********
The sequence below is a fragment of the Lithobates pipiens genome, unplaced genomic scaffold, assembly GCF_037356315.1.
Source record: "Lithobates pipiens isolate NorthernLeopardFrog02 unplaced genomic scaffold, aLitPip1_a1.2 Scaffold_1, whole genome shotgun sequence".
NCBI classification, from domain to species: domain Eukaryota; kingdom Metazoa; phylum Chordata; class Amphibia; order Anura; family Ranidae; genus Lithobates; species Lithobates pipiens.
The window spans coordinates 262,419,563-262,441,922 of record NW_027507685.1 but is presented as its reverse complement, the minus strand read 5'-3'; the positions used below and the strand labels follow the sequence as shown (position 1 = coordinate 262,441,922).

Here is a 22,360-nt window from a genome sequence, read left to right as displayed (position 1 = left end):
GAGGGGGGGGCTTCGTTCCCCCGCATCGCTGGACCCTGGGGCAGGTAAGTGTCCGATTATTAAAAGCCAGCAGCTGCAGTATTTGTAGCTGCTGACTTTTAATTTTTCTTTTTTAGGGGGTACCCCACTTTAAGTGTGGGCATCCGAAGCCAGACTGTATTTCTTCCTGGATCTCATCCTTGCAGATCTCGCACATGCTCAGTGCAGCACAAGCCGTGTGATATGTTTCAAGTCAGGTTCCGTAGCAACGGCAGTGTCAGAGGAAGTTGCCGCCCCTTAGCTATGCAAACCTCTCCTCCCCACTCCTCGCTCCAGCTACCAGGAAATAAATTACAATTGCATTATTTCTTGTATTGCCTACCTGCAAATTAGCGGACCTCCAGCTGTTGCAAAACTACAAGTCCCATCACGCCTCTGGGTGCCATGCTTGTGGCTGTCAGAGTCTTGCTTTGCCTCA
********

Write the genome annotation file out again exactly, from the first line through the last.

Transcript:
The sequence below is a fragment of the Lithobates pipiens genome, unplaced genomic scaffold, assembly GCF_037356315.1.
Source record: "Lithobates pipiens isolate NorthernLeopardFrog02 unplaced genomic scaffold, aLitPip1_a1.2 Scaffold_1, whole genome shotgun sequence".
NCBI classification, from domain to species: domain Eukaryota; kingdom Metazoa; phylum Chordata; class Amphibia; order Anura; family Ranidae; genus Lithobates; species Lithobates pipiens.
The window spans coordinates 262,419,563-262,441,922 of record NW_027507685.1 but is presented as its reverse complement, the minus strand read 5'-3'; the positions used below and the strand labels follow the sequence as shown (position 1 = coordinate 262,441,922).

Here is a 22,360-nt window from a genome sequence, read left to right as displayed (position 1 = left end):
GAGGGGGGGGCTTCGTTCCCCCGCATCGCTGGACCCTGGGGCAGGTAAGTGTCCGATTATTAAAAGCCAGCAGCTGCAGTATTTGTAGCTGCTGACTTTTAATTTTTCTTTTTTAGGGGGTACCCCACTTTAAGTGTGGGCATCCGAAGCCAGACTGTATTTCTTCCTGGATCTCATCCTTGCAGATCTCGCACATGCTCAGTGCAGCACAAGCCGTGTGATATGTTTCAAGTCAGGTTCCGTAGCAACGGCAGTGTCAGAGGAAGTTGCCGCCCCTTAGCTATGCAAACCTCTCCTCCCCACTCCTCGCTCCAGCTACCAGGAAATAAATTACAATTGCATTATTTCTTGTATTGCCTACCTGCAAATTAGCGGACCTCCAGCTGTTGCAAAACTACAAGTCCCATCACGCCTCTGGGTGCCATGCTTGTGGCTGTCAGAGTCTTGCTTTGCCTCA